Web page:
Fonseca head shotThis week we welcomed author and longtime friend of #gtchat, Christine Fonseca, to discuss her book Quiet Kids about introverted gifted children. A full transcript can be found here.

Christine shared with us that she wrote the book after being inspired  by the countless stories she had from working with families struggling with their children who were introverted. As an adult introvert herself, she wanted to have others understand the strength and power of introverts. Given that so many GT individuals are gifted, she also wrote it as part of her push to help others understand giftedness.

From Christine ~ “Extroversion and introversion refer to a person’s temperament; and temperament is hardwired for the most part. It has to do with how a person utilizes energy; for extroverts, they crave social connection, thriving off of the energy of another. Introverts, renew their person energy through solitude; to them, the energy of social involvement is often overwhelming.”

We would like to thank Christine for providing a copy of her book that we gave away during the chat!

Quiet Kids book cover


Quiet Kids: Help Your Introverted Child Succeed in an Extroverted World” Book Review via @DavidsonGifted

Christine Fonseca’s Blog

Quiet Kids (book – Amazon)

Quiet Kids and Christine Fonseca” on Michelle McLean’s Blog

Child Psychologist, Christine Fonseca’s New Book Breaks the Silence on Introverted

‘Soaring with Strengths’ Sample Chapter from Quiet Kids (pdf)

Helping Your Extroverted or Introverted Child Thrive” on Bay Area Parent

Quiet Kids on GoodReads

Introverts’ 6 Biggest Management Challenges” via Lisa Van Gemert  

Special Guest: Stacy Hughes Visual Spatial Learners

Stacy Hughes

#gtchat was joined by Texas teacher, Stacy Hughes, to chat about Visual Spatial Learners. Stacy began her teaching career at the middle school level for gifted in Florida in 1990.  She taught for 10 yrs before teaching overseas. In 2009, she began teaching grades 3-5 GT in Texas.

Stacy shared that VSL learners are characterized by mainly thinking in pictures. They must visualize to learn. Some think in snapshots, some in movies. They learn in spurts, and can intuitively take learning a few steps farther. They see patterns and relationships in things. Many chat participants shared their experiences as VSL learners. A full transcript may be found here.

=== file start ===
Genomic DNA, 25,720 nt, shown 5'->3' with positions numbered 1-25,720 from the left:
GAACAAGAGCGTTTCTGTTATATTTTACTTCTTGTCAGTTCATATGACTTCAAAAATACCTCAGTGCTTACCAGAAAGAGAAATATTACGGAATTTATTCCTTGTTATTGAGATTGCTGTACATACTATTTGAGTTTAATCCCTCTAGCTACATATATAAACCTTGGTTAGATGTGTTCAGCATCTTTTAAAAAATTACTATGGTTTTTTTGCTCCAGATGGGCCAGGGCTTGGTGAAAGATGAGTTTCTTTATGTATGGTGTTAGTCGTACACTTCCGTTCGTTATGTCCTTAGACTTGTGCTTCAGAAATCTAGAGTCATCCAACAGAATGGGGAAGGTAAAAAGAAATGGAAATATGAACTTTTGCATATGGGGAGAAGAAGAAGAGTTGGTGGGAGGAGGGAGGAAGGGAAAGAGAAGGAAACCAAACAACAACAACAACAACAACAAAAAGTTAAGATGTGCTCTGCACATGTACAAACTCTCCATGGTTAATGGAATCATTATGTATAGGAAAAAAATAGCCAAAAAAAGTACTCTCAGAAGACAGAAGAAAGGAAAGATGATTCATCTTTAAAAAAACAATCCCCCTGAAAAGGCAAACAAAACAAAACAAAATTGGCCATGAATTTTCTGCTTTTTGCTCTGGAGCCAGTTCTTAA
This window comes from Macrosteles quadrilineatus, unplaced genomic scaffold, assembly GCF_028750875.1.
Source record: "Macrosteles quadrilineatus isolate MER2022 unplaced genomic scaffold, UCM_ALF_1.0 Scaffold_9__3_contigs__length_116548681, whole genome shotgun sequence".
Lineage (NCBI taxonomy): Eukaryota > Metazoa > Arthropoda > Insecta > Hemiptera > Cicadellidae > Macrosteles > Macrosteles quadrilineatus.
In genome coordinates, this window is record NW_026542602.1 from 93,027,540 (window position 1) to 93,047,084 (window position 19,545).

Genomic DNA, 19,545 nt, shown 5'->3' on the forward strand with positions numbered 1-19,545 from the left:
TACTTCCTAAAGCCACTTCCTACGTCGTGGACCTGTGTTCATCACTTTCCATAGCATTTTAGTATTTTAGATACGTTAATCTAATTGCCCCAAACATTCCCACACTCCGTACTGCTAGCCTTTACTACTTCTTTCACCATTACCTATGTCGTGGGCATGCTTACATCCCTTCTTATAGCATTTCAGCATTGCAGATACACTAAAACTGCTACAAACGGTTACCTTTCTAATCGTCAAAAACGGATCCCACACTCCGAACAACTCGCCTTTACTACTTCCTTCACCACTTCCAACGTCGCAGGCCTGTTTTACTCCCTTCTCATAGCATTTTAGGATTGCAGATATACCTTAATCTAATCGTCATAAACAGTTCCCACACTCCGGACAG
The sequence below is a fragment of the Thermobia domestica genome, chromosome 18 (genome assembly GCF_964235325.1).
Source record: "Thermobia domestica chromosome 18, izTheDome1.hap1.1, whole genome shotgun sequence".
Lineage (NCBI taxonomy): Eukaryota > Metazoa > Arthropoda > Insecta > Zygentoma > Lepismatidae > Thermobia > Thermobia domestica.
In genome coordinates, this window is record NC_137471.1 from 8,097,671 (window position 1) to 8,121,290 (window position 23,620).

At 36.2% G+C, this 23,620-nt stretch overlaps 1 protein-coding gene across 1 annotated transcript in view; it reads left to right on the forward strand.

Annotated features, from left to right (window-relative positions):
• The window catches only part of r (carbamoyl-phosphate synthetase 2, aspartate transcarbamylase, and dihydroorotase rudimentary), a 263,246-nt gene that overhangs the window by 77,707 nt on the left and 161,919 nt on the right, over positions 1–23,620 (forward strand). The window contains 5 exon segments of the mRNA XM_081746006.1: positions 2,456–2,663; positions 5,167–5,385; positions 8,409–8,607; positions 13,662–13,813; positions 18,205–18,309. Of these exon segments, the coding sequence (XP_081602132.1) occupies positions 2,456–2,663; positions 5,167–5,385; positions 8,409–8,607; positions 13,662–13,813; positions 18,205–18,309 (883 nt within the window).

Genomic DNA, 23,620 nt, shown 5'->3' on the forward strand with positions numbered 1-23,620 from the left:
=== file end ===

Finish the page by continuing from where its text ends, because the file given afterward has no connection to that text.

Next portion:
Gifted Development Center: Visual Spatial Learners

Visual Spatial Learners from @HoagieGifted

Eye to Eye: Connecting with Gifted Visual-Spatial Learners (Teaching Strategies) (pdf)

Upside-Down Brilliance: The Visual-Spatial Learner (book) from Linda Silverman

Upside Down Brilliance

Upside-Down Brilliance (presentation handout) Silverman

Visual-Spatial Learners (book) by Alexandra Golon from Prufrock Press 


How Homeschooling Saved a Visual Spatial Learner 

Are You a Visual-Spatial Learner? From Deborah Mersino 

CruSHing TaLL PoPPies: Visual-Spatial Learners: Tapping into Their Creativity and Potential

Serving Visual-Spatial Learners (book) by Steve Coxon from Prufrock Press

Serving Visual Spatial Learners Prufrock

Parenting a Visual Spatial Child 

Eclectic Homeschooling: A Visual-Spatial Learner at Work

Visual-Spatial Learners Page from @cybraryman1 

Sensory Awareness Page from @cybraryman1 

Visual Literacy Page from @cybraryman1

Is Your Child a Visual-Spatial Learner? From Prufrock Press Blog

“I Think in Pictures, You Teach in Words: The Gifted Visual Spatial Learner” by Leslie Sword

Raising Topsy-Turvy Kids: Successfully Parenting Your Visual-Spatial Child (book) Golon/Silverman

Helping Your Children Build on Their Visual-Spatial Strength in a World of Words” (pdf) from NAGC Parenting for High Potential September 2006 

 “If You Could See the Way I Think A Handbook for Visual-Spatial Kids” 

Posts about VSL on Sprite’s Site

Twice Exceptional: Is It a Gift?

Reading Up on VSL on Sprite’s Site

Visual-Spatial Thinking

Is there a Dimmer Switch for the Memory Elephant? On Sprite’s Site